For a simple answer, a studio monitor is great for production while a regular speaker is used for the enjoyment of the sound. Having a similar approach, the studio monitor has a different purpose altogether. A studio monitor does not work the same as a regular speaker, in the same manner.

The circuit boards are built differently to handle different elements of audio production. The speaker is the most common audio output device amongst your common consumers, and a studio monitor is used more on the back end of production.

A regular speaker can handle an amplifier, and other audio control devices to improve your personal sound experience. Regular speakers and studio monitor also come in all shapes and sizes some with specific purposes, others with just general consumption in mind.

Think of a monitor speaker as one of the several types of speakers with particular uses, the clue is in the name ‘monitor’. There are all sorts of different types of speakers, that have a specific purpose, Such as a loudspeaker, or a plasma speaker.

Most people think of the types of drivers as a different type of speaker, but the studio monitor is just another dynamic speaker with a specified purpose the same as a tweeter or midrange audio speaker.

 

Dynamic Audio Components

 

The Dynamic audio system is the type of system that we are most accustomed to in the modern world. It features a stationary Magnet with a coil magnet. The coil magnet pushes vibrations through a cone, which points the sound in a general direction.

The changes in the types of material used during the production of the dynamic audio speakers are what change the quality of the sound emitting from them. However, they all operate in the exact same manner.

Since most other speaker types are industry-specific and used in different applications from scientific research to movie theaters, for now, we are only sticking with the dynamic speakers.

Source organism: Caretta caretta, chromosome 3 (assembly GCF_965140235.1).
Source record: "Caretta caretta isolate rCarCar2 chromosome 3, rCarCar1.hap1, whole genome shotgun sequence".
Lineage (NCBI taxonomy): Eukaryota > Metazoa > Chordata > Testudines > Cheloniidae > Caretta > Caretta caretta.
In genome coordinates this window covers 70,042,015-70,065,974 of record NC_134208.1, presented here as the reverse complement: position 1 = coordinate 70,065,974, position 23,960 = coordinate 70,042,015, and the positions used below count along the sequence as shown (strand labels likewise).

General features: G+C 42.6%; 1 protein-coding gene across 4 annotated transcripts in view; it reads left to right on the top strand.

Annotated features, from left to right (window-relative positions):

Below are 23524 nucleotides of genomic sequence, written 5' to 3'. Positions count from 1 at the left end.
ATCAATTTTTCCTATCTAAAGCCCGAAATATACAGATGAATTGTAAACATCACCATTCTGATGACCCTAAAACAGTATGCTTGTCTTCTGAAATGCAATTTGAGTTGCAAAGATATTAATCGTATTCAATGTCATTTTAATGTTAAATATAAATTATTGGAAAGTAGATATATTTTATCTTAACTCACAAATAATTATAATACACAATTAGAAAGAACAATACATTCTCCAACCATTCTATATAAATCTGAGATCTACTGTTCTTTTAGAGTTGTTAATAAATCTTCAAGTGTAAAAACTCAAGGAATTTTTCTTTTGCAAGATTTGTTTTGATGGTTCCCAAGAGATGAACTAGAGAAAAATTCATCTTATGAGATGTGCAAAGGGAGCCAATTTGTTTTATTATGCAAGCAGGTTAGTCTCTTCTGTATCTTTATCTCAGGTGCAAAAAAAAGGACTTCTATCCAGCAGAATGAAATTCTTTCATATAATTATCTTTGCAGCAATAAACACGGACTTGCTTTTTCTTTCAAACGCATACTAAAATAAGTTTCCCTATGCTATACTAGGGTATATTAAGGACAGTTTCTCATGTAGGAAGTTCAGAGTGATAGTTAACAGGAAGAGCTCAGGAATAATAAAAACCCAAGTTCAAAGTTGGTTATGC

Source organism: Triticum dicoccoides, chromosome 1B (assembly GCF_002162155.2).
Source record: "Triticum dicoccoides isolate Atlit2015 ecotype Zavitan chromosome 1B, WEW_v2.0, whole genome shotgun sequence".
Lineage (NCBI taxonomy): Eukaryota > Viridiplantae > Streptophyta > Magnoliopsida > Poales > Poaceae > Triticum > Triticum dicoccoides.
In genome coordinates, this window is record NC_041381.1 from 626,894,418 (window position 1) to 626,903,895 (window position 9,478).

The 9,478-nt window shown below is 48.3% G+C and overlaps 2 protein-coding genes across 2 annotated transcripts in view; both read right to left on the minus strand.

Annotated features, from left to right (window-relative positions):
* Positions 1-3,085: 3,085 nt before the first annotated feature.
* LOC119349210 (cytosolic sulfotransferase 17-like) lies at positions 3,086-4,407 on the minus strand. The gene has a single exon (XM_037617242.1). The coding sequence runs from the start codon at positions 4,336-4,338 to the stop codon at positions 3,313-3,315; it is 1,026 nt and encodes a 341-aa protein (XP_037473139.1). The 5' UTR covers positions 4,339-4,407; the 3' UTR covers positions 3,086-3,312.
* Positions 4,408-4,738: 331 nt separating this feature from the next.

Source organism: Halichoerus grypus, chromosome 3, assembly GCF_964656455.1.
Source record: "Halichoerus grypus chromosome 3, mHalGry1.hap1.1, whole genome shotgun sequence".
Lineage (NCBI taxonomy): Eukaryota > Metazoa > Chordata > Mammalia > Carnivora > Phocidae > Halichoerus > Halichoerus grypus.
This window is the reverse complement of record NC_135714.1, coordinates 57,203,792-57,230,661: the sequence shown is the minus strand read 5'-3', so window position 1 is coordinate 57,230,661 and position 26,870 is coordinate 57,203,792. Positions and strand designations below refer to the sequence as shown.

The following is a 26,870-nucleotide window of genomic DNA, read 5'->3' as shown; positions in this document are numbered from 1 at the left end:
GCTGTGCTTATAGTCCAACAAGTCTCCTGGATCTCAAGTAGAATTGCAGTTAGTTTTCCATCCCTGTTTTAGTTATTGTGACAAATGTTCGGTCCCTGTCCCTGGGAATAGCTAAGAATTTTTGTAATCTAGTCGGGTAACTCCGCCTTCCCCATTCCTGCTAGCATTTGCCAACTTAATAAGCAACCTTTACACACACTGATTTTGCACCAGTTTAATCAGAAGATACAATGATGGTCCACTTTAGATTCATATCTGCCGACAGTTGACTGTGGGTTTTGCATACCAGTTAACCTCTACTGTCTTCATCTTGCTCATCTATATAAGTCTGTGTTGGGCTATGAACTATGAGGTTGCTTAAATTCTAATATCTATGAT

One of the main components of a dynamic audio system is the drivers or what are commonly known as different speaker types. The tweeter, mid-range, subwoofer, and full-range speakers are what make up the entire frequency spectrum. Can you imagine trying to sift through the audio files for a new action film using your home audio system or computer speakers?

 

Drivers Explained

 

Some speakers have multiple speakers in one box called a cabinet to separate the high, low, and mid sounds that are coming out of the input station. These types of speakers tend to be more expensive and useful for large rooms and big crowds.

Drivers make up a system or stack that you then use to display your audio or enjoy your audio entertainment. There are several factors to consider with a dynamic audio system. Getting the correct components can make or break your home theater system or show.

Most complete systems are measured by the following classifications

  1. Speaker or driver type
  2. Size
  3. Rated power
  4. Impedance
  5. Baffle
  6. Number of drivers
  7. Class
  8. Crossover frequency
  9. Frequency response (This is where the Monitor shines, the response is flat or zero)
  10. Small parameters
  11. Sensitivity
  12. And maximum sound pressure level or SPL

Every Dynamic sound system has these measurement components. Including monitors, the main difference here is the frequency response.

 

What is Frequency Response?

Frequency response is how fast the speaker responds to the frequency to produce a signal with no distortion. Giving the listener a complete and natural sound wave to work with. This will allow the producer or editor to isolate the different tones and place them together without altering the incorrect line.

In all practical use, the frequency response time for a studio monitor is as flat as possible to avoid any misconfiguration of an audio file. As mentioned earlier, the sound waves for editing need to be pure in order to get an accurate sound quality.